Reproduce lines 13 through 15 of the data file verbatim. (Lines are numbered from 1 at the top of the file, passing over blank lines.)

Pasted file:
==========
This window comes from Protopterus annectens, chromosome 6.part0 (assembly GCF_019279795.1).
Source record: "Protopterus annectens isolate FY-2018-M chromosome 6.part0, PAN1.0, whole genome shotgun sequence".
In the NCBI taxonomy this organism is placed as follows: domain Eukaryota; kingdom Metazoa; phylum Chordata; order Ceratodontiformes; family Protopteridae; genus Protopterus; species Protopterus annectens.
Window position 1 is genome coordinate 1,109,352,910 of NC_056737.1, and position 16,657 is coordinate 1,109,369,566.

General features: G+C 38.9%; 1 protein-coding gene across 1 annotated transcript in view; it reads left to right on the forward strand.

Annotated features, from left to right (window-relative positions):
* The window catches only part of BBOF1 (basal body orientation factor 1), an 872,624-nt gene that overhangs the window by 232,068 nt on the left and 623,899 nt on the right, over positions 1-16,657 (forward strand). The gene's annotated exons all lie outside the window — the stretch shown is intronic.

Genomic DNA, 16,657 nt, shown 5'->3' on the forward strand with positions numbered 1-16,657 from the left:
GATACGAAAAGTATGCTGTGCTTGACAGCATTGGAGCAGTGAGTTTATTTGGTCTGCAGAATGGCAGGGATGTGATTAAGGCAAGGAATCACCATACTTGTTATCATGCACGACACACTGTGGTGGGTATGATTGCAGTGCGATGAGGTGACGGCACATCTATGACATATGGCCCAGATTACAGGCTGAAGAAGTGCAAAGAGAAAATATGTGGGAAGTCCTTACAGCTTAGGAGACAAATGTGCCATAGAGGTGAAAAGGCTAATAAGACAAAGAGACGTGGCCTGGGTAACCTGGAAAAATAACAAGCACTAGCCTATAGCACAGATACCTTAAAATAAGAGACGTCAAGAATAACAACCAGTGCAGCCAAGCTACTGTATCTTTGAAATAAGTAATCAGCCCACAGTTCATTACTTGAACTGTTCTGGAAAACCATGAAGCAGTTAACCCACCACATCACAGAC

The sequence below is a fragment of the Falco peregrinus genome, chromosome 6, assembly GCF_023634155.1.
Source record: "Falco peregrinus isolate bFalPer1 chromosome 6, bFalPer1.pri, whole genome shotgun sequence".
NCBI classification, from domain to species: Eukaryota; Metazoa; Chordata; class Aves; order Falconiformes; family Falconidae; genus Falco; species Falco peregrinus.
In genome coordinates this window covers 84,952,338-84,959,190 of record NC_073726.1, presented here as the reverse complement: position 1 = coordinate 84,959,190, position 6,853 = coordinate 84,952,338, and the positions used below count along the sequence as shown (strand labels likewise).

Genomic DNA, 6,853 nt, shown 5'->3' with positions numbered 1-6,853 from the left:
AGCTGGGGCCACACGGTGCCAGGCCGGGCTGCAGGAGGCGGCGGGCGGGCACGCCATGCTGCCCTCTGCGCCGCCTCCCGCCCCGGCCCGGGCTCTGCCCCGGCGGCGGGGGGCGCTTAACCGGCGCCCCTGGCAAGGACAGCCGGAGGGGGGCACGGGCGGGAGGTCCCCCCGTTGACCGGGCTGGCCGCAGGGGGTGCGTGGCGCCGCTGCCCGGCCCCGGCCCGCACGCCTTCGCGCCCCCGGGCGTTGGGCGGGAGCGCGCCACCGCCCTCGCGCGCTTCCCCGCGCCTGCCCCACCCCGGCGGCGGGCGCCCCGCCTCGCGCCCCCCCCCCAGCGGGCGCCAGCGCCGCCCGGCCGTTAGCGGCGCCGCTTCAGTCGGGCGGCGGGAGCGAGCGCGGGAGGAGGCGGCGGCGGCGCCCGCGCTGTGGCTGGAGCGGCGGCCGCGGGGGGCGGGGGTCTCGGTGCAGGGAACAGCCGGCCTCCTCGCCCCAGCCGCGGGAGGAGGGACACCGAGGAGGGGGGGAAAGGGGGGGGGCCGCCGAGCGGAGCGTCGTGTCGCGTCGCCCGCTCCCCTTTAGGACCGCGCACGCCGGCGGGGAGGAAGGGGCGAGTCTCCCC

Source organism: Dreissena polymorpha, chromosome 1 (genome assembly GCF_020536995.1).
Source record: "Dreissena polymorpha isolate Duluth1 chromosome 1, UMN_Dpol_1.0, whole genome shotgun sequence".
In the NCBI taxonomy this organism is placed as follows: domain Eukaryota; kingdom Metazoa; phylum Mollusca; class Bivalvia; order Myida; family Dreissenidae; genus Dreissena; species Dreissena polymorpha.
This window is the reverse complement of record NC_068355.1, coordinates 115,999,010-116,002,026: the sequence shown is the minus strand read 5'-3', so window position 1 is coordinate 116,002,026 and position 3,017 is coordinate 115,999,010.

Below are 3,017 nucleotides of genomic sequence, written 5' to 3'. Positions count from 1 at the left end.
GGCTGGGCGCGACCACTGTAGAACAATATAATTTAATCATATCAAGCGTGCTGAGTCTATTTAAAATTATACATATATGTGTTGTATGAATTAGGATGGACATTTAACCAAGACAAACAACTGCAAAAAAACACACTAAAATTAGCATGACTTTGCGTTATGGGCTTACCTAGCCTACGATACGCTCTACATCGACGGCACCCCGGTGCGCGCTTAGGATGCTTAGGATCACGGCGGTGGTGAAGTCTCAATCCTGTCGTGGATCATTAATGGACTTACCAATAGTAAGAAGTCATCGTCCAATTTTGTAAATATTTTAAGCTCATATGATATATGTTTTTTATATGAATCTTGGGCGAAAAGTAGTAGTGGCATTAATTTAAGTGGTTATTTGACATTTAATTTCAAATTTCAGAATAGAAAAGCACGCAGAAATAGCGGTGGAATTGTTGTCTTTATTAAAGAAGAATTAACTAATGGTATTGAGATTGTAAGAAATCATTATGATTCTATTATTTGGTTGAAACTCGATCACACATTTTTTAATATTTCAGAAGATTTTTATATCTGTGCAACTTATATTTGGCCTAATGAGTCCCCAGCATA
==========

In genome coordinates this window covers 84,952,338-84,959,190 of record NC_073726.1, presented here as the reverse complement: position 1 = coordinate 84,959,190, position 6,853 = coordinate 84,952,338, and the positions used below count along the sequence as shown (strand labels likewise).

Genomic DNA, 6,853 nt, shown 5'->3' with positions numbered 1-6,853 from the left:
AGCTGGGGCCACACGGTGCCAGGCCGGGCTGCAGGAGGCGGCGGGCGGGCACGCCATGCTGCCCTCTGCGCCGCCTCCCGCCCCGGCCCGGGCTCTGCCCCGGCGGCGGGGGGCGCTTAACCGGCGCCCCTGGCAAGGACAGCCGGAGGGGGGCACGGGCGGGAGGTCCCCCCGTTGACCGGGCTGGCCGCAGGGGGTGCGTGGCGCCGCTGCCCGGCCCCGGCCCGCACGCCTTCGCGCCCCCGGGCGTTGGGCGGGAGCGCGCCACCGCCCTCGCGCGCTTCCCCGCGCCTGCCCCACCCCGGCGGCGGGCGCCCCGCCTCGCGCCCCCCCCCCAGCGGGCGCCAGCGCCGCCCGGCCGTTAGCGGCGCCGCTTCAGTCGGGCGGCGGGAGCGAGCGCGGGAGGAGGCGGCGGCGGCGCCCGCGCTGTGGCTGGAGCGGCGGCCGCGGGGGGCGGGGGTCTCGGTGCAGGGAACAGCCGGCCTCCTCGCCCCAGCCGCGGGAGGAGGGACACCGAGGAGGGGGGGAAAGGGGGGGGGCCGCCGAGCGGAGCGTCGTGTCGCGTCGCCCGCTCCCCTTTAGGACCGCGCACGCCGGCGGGGAGGAAGGGGCGAGTCTCCCC